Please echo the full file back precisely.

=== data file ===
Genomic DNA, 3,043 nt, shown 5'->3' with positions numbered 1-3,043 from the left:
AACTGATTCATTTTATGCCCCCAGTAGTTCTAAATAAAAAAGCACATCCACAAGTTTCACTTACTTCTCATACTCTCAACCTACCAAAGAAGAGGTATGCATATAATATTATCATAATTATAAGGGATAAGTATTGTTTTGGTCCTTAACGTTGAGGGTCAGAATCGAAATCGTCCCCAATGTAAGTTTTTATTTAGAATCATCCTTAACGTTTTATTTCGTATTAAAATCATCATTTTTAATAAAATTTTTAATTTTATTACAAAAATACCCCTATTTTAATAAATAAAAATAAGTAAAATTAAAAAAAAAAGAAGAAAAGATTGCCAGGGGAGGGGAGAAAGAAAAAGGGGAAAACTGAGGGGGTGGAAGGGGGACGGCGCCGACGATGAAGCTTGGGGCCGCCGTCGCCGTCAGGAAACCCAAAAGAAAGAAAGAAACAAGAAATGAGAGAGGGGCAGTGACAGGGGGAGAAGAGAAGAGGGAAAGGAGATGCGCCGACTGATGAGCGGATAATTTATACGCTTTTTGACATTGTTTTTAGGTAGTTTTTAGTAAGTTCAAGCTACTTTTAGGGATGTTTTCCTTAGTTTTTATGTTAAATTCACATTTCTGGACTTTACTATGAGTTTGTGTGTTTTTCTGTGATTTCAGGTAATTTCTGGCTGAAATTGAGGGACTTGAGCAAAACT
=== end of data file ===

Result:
Genomic DNA, 3,043 nt, shown 5'->3' with positions numbered 1-3,043 from the left:
AACTGATTCATTTTATGCCCCCAGTAGTTCTAAATAAAAAAGCACATCCACAAGTTTCACTTACTTCTCATACTCTCAACCTACCAAAGAAGAGGTATGCATATAATATTATCATAATTATAAGGGATAAGTATTGTTTTGGTCCTTAACGTTGAGGGTCAGAATCGAAATCGTCCCCAATGTAAGTTTTTATTTAGAATCATCCTTAACGTTTTATTTCGTATTAAAATCATCATTTTTAATAAAATTTTTAATTTTATTACAAAAATACCCCTATTTTAATAAATAAAAATAAGTAAAATTAAAAAAAAAAGAAGAAAAGATTGCCAGGGGAGGGGAGAAAGAAAAAGGGGAAAACTGAGGGGGTGGAAGGGGGACGGCGCCGACGATGAAGCTTGGGGCCGCCGTCGCCGTCAGGAAACCCAAAAGAAAGAAAGAAACAAGAAATGAGAGAGGGGCAGTGACAGGGGGAGAAGAGAAGAGGGAAAGGAGATGCGCCGACTGATGAGCGGATAATTTATACGCTTTTTGACATTGTTTTTAGGTAGTTTTTAGTAAGTTCAAGCTACTTTTAGGGATGTTTTCCTTAGTTTTTATGTTAAATTCACATTTCTGGACTTTACTATGAGTTTGTGTGTTTTTCTGTGATTTCAGGTAATTTCTGGCTGAAATTGAGGGACTTGAGCAAAACT